This week, we conclude our series on the rise of the samurai with murder, intrigue, political reform, and gratuitous Game of Thrones references.

Listen to the episode here.

Sources

McCullough, Helen. The Tale of the Heike.

Friday, Karl. Hired Swords: The Rise of Private Warrior Power in Early Japan.

Sansom, George B. A History of Japan to 1334.

Images

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Minamoto no Yoshitsune’s exploits remained the stuff of legend after his death. They are memorialized in manga, TV shows, video games, and statues like this one.

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An Edo-era print of the three Minamoto brothers (from left to right: Yoshitsune, Yoritomo, Noriyori) by the prolific printer Utagawa Kunisada. I particularly like this print because of the way the men are dressed. Yoshitsune and Noriyori are in battle gear, but Yoritomo is dressed like a courtier — or perhaps a politician.

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We’ve already touched on the Japanese fondness for wax statues. This one shows the monk Benkei at the moment of his death protecting his friend Yoshitsune. It depicts a popular tale about Benkei: that he died standing up and never fell to the ground until toppled after the battle. That story mirrors one from China about another famously loyal warrior with a halberd: the great Chinese saint of war Guan Yu. The two stories were probably linked specifically to draw a parallel between the reputation of Guan Yu and that of Benkei.

 

Episode 152 – The Birth of the Samurai, Part 7

 

The Genpei War comes to a close in this action packed episode! Kyoto will fall! The Taira will burn! Oxen will be deployed as tactical weapons!

 

Listen to the episode here.

Sources

McCullough, Helen Craig. The Tale of the Heike.

Dalkey, Kara. Genpei.

Sansom, George B. A History of Japan to 1334.

Images

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The major battles of the Genpei War.

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The Battle of Kurikara, complete with oxen charging in on the top right.

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Yoshinaka mired in the mud at the Battle of Awazu.

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Yoritomo’s downhill charge at Ichinotani as depicted in a diorama, because the Japanese really love dioramas.

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A map of the Battle of Ichinotani. Noriyori’s route is in blue; Yoshitsune’s is in Green.

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The Taira fleet gathering up escaping samurai in the Battle of Yashima.

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Dan-no-ura, the final battle of the Genpei War.

Episode 151 – The Birth of the Samurai, Part 6

 

This week, we let slip the dogs of war as Japan plunges into a new phase of conflict. Though Prince Mochihito will not make it out of 1180, the rebellion he starts will catch on in eastern Japan. Young Minamoto no Yoritomo, with some prodding from his new father-in-law/captor, will rise up to assume his birthright as leader of the Minamoto (but not without some controversy).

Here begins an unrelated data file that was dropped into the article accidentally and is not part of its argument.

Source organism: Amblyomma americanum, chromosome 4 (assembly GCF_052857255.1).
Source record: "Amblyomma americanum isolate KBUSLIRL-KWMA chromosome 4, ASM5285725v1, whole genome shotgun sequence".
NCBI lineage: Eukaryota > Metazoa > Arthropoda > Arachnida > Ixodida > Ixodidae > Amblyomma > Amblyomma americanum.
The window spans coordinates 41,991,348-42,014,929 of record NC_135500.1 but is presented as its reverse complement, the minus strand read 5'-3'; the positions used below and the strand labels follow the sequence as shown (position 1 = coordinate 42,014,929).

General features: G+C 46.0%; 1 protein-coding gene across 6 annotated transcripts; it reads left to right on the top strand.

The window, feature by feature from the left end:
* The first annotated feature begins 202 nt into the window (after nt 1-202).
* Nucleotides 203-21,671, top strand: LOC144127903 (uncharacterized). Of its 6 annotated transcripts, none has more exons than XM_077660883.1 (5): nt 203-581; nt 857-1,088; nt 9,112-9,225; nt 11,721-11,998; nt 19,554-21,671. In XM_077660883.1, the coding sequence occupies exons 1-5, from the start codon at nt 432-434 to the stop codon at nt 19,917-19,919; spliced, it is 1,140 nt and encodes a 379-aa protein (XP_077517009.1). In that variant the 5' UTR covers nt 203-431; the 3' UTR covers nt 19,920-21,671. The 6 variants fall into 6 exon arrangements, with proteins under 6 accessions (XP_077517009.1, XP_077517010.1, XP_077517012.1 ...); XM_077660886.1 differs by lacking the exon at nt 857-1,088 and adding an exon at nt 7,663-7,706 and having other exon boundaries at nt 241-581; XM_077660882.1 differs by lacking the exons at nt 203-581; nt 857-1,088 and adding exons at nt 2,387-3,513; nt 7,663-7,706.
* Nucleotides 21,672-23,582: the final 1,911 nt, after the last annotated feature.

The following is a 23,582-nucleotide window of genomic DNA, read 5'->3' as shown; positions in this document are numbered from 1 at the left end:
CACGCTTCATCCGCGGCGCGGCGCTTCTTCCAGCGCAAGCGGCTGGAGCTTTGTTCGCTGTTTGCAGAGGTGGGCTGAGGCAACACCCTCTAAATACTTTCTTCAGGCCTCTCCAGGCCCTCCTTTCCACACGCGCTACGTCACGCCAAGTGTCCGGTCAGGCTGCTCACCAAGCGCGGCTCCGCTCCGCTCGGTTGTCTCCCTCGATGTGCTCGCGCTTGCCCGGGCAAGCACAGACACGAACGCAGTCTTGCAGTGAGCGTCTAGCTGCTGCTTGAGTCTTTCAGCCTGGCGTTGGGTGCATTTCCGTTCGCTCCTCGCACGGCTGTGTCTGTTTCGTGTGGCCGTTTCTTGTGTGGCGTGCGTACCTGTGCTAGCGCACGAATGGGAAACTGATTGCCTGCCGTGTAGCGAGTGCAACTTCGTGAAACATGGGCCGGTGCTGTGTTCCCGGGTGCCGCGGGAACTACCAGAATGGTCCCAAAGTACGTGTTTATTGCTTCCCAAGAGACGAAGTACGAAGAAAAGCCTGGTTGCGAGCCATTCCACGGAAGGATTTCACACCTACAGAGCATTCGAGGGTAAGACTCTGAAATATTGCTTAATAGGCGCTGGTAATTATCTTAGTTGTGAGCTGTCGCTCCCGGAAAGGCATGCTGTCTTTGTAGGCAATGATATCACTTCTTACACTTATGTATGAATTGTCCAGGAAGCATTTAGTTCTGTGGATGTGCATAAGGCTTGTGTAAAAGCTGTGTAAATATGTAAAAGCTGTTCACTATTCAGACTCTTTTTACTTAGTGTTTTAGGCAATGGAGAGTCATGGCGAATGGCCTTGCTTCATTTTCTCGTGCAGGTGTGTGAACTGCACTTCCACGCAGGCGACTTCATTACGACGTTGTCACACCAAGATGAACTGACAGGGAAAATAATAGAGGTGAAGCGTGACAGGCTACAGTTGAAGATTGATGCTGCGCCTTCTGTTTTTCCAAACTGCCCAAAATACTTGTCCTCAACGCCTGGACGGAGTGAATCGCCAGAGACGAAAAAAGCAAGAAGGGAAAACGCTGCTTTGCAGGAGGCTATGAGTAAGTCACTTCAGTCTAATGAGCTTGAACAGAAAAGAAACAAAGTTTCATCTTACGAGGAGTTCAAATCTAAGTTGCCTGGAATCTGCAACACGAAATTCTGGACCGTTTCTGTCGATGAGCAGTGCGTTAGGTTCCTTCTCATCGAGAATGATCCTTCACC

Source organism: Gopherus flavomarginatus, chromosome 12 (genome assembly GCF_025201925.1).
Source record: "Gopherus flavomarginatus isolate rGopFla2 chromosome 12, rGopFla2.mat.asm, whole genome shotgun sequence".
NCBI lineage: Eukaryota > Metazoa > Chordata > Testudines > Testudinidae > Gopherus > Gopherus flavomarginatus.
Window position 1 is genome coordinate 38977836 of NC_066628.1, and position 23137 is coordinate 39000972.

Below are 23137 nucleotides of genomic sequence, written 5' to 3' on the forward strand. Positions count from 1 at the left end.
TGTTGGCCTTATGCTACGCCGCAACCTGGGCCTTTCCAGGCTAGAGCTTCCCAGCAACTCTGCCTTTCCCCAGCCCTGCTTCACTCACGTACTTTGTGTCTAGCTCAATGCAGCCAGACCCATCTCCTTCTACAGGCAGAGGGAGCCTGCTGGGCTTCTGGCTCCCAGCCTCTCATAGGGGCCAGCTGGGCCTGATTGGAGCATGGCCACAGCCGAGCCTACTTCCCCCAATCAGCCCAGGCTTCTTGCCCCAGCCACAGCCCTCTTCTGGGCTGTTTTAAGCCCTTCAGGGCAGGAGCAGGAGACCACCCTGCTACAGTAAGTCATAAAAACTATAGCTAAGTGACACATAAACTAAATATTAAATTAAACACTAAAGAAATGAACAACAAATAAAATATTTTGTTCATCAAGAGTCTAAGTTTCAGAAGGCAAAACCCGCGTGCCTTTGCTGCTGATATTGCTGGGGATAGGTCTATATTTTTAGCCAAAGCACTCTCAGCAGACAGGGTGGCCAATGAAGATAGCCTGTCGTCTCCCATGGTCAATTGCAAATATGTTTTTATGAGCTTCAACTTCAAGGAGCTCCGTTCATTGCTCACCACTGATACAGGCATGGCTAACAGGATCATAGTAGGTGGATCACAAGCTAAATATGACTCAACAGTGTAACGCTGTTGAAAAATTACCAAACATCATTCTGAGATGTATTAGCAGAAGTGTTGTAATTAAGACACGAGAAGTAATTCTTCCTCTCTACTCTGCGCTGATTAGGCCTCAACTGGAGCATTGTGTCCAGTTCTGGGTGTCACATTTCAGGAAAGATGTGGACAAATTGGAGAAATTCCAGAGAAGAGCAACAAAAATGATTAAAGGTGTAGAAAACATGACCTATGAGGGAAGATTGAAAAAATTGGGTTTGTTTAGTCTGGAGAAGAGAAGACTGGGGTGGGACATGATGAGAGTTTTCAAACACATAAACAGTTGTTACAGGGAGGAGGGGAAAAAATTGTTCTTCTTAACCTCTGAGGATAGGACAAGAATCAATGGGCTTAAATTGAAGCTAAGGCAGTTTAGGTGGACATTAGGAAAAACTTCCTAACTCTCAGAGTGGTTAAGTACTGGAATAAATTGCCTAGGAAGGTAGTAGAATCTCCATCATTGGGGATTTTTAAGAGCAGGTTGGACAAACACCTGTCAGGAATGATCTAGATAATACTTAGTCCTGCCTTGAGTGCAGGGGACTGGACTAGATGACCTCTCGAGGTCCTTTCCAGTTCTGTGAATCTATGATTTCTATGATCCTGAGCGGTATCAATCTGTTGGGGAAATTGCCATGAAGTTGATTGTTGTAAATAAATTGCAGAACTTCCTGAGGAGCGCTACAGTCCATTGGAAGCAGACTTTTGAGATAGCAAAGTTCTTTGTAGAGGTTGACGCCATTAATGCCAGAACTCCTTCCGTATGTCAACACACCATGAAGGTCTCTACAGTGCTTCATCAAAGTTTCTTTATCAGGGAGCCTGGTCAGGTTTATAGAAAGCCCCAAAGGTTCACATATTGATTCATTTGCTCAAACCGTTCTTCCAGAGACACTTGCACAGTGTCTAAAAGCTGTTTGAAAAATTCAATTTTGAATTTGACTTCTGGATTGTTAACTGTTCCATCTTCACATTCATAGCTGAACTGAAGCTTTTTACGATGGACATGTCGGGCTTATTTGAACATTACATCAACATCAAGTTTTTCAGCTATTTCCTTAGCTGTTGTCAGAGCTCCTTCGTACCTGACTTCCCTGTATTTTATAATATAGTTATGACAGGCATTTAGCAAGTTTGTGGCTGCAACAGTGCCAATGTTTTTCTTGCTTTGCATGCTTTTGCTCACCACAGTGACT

Listen to the episode here.

Sources

McCullough, Helen. The Tale of the Heike.

Sansom, George. A History of Japan to 1334.

Adolphson, Michael. The Claws and Teeth of the Buddha.

Dalkey, Kara. Genpei.

Images

 

Episode 150 – The Birth of the Samurai, Part 5

We’re live, folks! Sorry for the delay. It’s time for the career of Taira no Kiyomori, the man whose talent and ambition was matched only by his temper and his ego.

 

Listen to the episode here.

Sources

Sansom, George. A History of Japan to 1334

McCullough, Helen Craig, trans. The Tale of the Heike.

Black, Jeremy. War in the Early Modern Period.

Keene, Donald, trans. Essays in Idleness (Tsurezuregusa) 

Images

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A diorama of Fukuhara during its brief time as Japan’s capitol. Courtesy of the City of Hyogo tourism office.

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Prince Mochihito depicted escaping from Kyoto after his declaration of rebellion. This image (like most others I’ve been using) is from the Edo period, when stories of this time provided grist for the mill of popular entertainment presses.

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Another image of Prince Mochihito.

Episode 148 – The Birth of the Samurai, Part 3

 

This week: the Taira family continue their rise to prominence, the Minamoto get stuck spinning their wheels for a few decades, and warrior violence makes its way to Kyoto.

All that, plus the hottest court gossip of the 1120s, this week.

 

Listen to the episode here.

Sources

Sansom, George B. A History of Japan to 1334.

McCullough, Hellen, trans. The Tale of the Heike.

Turnbull, Stephen. Pirates of the Far East.

Turnbull, Stephen. Samurai: World of the Warrior.

Varley, H. Paul. Warriors of Japan: As Portrayed in the War Tales.

Images

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Taira no Tadamori, whose clever leadership propelled the Taira to a central position at court. This illustration, like most of the other character sketches we have, comes from the late Edo Period; the exploits of the Taira were popular grist for the mill of pop culture.

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Taira no Kiyomori as a young man. Get used to that face; you’ll be seeing a lot of it.

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Minamoto no Yoshitomo, the renegade son of the Minamoto family head. Unlike most of his relatives, he backed the sitting Emperor Go-Shirakawa over the Retired Emperor Sutoku in the Hogen Rebellion.

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Emperor Go-Shirakawa, who was lucky enough to get the support of Taira no Kiyomori in his dispute with his imperial relatives.

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A screen showing the main (and only) battle of the Hogen Rebellion — Kiyomori’s suprise attack on Sutoku’s palace.

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A detail shot of the screen above, providing a closer view of the way the fighting is being depicted.